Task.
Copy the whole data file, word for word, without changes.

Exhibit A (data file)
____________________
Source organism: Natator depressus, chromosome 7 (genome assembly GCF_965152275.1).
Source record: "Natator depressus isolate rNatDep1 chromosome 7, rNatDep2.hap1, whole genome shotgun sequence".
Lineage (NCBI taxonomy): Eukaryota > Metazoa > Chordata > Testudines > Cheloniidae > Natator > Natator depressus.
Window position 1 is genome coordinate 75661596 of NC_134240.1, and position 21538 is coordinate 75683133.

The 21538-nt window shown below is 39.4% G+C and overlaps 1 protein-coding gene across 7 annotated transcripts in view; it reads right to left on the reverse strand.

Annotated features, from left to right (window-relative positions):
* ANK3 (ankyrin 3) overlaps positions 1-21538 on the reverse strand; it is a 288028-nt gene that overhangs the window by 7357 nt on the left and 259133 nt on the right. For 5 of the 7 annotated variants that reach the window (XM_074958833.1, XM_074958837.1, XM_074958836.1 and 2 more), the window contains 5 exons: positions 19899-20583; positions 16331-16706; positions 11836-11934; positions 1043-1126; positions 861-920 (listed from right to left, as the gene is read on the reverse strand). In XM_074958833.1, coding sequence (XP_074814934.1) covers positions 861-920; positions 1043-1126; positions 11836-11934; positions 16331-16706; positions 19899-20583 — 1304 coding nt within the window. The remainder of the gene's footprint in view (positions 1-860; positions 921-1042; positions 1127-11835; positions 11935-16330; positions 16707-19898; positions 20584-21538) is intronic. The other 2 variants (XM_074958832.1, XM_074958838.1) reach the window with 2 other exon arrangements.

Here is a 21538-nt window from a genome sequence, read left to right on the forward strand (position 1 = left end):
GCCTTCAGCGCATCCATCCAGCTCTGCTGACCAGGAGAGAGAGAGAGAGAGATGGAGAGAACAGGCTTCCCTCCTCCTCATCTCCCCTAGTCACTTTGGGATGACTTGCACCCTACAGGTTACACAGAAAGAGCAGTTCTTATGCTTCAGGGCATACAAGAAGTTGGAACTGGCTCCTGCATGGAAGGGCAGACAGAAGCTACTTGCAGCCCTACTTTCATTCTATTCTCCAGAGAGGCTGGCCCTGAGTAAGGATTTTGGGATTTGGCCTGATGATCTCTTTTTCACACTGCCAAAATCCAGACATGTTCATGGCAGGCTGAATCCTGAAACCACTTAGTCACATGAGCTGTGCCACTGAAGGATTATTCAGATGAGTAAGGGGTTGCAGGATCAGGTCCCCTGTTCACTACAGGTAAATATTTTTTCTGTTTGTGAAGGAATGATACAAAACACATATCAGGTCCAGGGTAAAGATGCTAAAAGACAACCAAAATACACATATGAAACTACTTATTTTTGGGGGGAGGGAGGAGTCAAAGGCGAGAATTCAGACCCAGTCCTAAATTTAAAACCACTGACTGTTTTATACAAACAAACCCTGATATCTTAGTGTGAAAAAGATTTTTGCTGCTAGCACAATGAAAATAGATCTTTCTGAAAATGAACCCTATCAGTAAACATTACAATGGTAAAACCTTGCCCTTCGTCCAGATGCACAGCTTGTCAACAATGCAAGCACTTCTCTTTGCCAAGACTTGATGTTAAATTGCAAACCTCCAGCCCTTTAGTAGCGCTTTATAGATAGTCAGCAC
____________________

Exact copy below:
Source organism: Natator depressus, chromosome 7 (genome assembly GCF_965152275.1).
Source record: "Natator depressus isolate rNatDep1 chromosome 7, rNatDep2.hap1, whole genome shotgun sequence".
Lineage (NCBI taxonomy): Eukaryota > Metazoa > Chordata > Testudines > Cheloniidae > Natator > Natator depressus.
Window position 1 is genome coordinate 75661596 of NC_134240.1, and position 21538 is coordinate 75683133.

The 21538-nt window shown below is 39.4% G+C and overlaps 1 protein-coding gene across 7 annotated transcripts in view; it reads right to left on the reverse strand.

Annotated features, from left to right (window-relative positions):
* ANK3 (ankyrin 3) overlaps positions 1-21538 on the reverse strand; it is a 288028-nt gene that overhangs the window by 7357 nt on the left and 259133 nt on the right. For 5 of the 7 annotated variants that reach the window (XM_074958833.1, XM_074958837.1, XM_074958836.1 and 2 more), the window contains 5 exons: positions 19899-20583; positions 16331-16706; positions 11836-11934; positions 1043-1126; positions 861-920 (listed from right to left, as the gene is read on the reverse strand). In XM_074958833.1, coding sequence (XP_074814934.1) covers positions 861-920; positions 1043-1126; positions 11836-11934; positions 16331-16706; positions 19899-20583 — 1304 coding nt within the window. The remainder of the gene's footprint in view (positions 1-860; positions 921-1042; positions 1127-11835; positions 11935-16330; positions 16707-19898; positions 20584-21538) is intronic. The other 2 variants (XM_074958832.1, XM_074958838.1) reach the window with 2 other exon arrangements.

Here is a 21538-nt window from a genome sequence, read left to right on the forward strand (position 1 = left end):
GCCTTCAGCGCATCCATCCAGCTCTGCTGACCAGGAGAGAGAGAGAGAGAGATGGAGAGAACAGGCTTCCCTCCTCCTCATCTCCCCTAGTCACTTTGGGATGACTTGCACCCTACAGGTTACACAGAAAGAGCAGTTCTTATGCTTCAGGGCATACAAGAAGTTGGAACTGGCTCCTGCATGGAAGGGCAGACAGAAGCTACTTGCAGCCCTACTTTCATTCTATTCTCCAGAGAGGCTGGCCCTGAGTAAGGATTTTGGGATTTGGCCTGATGATCTCTTTTTCACACTGCCAAAATCCAGACATGTTCATGGCAGGCTGAATCCTGAAACCACTTAGTCACATGAGCTGTGCCACTGAAGGATTATTCAGATGAGTAAGGGGTTGCAGGATCAGGTCCCCTGTTCACTACAGGTAAATATTTTTTCTGTTTGTGAAGGAATGATACAAAACACATATCAGGTCCAGGGTAAAGATGCTAAAAGACAACCAAAATACACATATGAAACTACTTATTTTTGGGGGGAGGGAGGAGTCAAAGGCGAGAATTCAGACCCAGTCCTAAATTTAAAACCACTGACTGTTTTATACAAACAAACCCTGATATCTTAGTGTGAAAAAGATTTTTGCTGCTAGCACAATGAAAATAGATCTTTCTGAAAATGAACCCTATCAGTAAACATTACAATGGTAAAACCTTGCCCTTCGTCCAGATGCACAGCTTGTCAACAATGCAAGCACTTCTCTTTGCCAAGACTTGATGTTAAATTGCAAACCTCCAGCCCTTTAGTAGCGCTTTATAGATAGTCAGCAC